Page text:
"It was something like, 'hurry the f* up Jo'. I had my head down, I looked up and then the ground started vibrating," she pauses, the memories still raw.
"There was this huge wave coming towards me, like a big surf wave, and then I was just flailing around trying to create an air pocket. I don't think it's appropriate to say I did the right thing or anything like that because I don't think you have much choice − you do what you do."
She doesn't know if she was in shock or whether she panicked.
"It was such a quiet process, I don't remember any noise. Initially I sat there and thought, 'This is awful', and just wanted to cry − then I thought, 'This is ridiculous, get your act together, woman!'"
Incredibly, nothing was broken and Jo was able to activate her personal locator beacon before she set about digging herself out.
"Having the beacon somewhere I could reach it was probably the most important thing. Even if I had been injured and hadn't been able to do anything else, setting that off would have been enough."
Clearing the snow away so she could pull herself out, her phone rang. It was the rescue coordination centre, asking who and where she was. She then rang Gareth.
"I just said, 'Look, I'm up here, I'm fine, I've lost my climbing mates and I don't know where they are.' It was a short, sweet conversation and then he called the kids to tell them what had happened."
Fearful that the weather might pack up, and with no food and no rope, Jo realised she had only enough gear to survive another couple of nights on the unforgiving Mt Hicks. The sound of the helicopter was music to her ears.
Choppered down to Mt Cook village, a shaken Jo was offered a breakfast of bacon and eggs, cooked by the alpine club's caretaker.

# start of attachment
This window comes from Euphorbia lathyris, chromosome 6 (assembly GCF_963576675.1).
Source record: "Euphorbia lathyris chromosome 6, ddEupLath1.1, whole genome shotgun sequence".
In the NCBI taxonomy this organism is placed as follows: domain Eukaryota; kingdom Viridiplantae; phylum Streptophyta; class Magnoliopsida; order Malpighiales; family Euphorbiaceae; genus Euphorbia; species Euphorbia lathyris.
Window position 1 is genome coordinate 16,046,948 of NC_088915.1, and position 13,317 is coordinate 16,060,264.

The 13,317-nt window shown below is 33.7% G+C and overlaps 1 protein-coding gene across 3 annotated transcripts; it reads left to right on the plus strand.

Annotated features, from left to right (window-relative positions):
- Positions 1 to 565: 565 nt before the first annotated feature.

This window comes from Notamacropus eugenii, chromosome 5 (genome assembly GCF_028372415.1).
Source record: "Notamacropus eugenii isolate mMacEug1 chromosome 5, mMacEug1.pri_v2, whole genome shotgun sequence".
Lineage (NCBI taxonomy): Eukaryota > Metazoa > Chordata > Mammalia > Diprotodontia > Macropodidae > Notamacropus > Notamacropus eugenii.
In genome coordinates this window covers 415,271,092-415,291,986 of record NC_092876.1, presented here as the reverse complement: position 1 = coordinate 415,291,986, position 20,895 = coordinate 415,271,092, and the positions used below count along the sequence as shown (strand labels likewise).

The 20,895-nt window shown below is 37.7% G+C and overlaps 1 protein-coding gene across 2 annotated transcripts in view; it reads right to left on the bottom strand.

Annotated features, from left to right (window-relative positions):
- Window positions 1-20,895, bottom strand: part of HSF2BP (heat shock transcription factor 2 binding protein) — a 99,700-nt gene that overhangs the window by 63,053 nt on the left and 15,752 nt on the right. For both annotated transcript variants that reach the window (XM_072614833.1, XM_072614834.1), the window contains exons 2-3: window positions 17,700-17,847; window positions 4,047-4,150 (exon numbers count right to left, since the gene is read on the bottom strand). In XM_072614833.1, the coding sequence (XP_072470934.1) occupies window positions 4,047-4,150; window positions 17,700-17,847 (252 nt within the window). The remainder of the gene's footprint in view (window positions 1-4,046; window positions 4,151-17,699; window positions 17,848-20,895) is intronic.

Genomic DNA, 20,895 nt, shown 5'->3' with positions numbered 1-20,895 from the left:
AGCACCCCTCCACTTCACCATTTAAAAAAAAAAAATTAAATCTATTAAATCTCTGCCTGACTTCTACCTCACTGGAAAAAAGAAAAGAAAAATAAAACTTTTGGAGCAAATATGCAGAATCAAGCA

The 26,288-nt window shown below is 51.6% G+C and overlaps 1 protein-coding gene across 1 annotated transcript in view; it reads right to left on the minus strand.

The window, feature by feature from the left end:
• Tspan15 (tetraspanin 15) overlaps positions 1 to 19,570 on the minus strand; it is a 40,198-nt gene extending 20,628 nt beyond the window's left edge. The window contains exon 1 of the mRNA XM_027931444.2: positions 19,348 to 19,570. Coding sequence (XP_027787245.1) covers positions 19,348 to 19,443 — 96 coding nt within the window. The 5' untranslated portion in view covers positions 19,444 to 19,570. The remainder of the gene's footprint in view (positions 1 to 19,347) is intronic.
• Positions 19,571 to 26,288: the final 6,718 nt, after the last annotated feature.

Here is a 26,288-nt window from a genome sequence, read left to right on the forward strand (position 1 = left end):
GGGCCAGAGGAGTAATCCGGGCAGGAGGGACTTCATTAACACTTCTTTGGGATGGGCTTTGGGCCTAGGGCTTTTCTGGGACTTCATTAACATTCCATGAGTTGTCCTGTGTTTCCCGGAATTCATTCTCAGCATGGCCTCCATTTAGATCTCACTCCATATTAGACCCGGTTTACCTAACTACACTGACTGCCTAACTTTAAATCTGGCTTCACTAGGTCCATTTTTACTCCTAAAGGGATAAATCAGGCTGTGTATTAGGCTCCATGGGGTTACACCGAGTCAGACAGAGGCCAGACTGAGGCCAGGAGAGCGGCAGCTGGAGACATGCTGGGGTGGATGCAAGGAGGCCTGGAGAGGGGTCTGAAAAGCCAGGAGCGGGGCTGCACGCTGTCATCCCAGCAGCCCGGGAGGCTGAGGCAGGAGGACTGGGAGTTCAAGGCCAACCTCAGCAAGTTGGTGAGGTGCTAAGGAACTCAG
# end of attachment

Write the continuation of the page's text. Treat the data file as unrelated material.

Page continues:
"I ate it with gusto, it was so good. I didn't have the heart to tell him I'm vegetarian."
As Gareth and son Sam waited in Christchurch for news of her rescue, Jo stayed in the village to see Wolfgang and Martin one last time.
"It wasn't to say goodbye – it was about trying to understand," she explains, adding that she still wonders if there was something more she could have done.
"But I was probably only two or three inches away from being number three. It's a bit like putting three jellybeans in a jar with some icing sugar and shaking it. All three of us could still be up there."
Jo, who returned after a three-month motorbike trip from Morocco through Georgia to attempt Mt Hicks, has been climbing for less than 10 years. She took it up at 58, after Gareth was invited – and went – to Antarctica without her.
"I just thought, 'Okay, what can I do?', so I booked on a learn-to-climb course and that was me! I just love it, even though I've been so cold I should have been really miserable. You open a little hole in your bivy bag and peer out and you've got snowflakes coming down on your nose, and you can see the stars and moon and silhouettes of the mountain. I just think I'm the luckiest granny in the world."
And while her avalanche experience has certainly given Jo pause to think – "Something like this throws so many lives into tragedy [and] it has had a big impact on my family and many friends; they had that time not knowing whether I was alive" – it hasn't dampened her adventurous spirit.
"A motorbike is probably higher risk in many ways. I just think life is about experiencing things and if you're physically able to push it, then why not?
"The day after I got home, I was hanging off a tree with a saw thinking how the family would be laughing if I fell out and down the bank. How ironic – the woman who fell off a mountain is lying at the bottom of a tree!"
Christmas celebrations this year involved a family gathering at the beach, with the grandkids being gifted climbing wall vouchers.
In January, Jo will take part in a climb to Caroline Hut in memory of Wolfgang and Martin. She and Gareth will then head to Europe, picking up the bikes where they left off.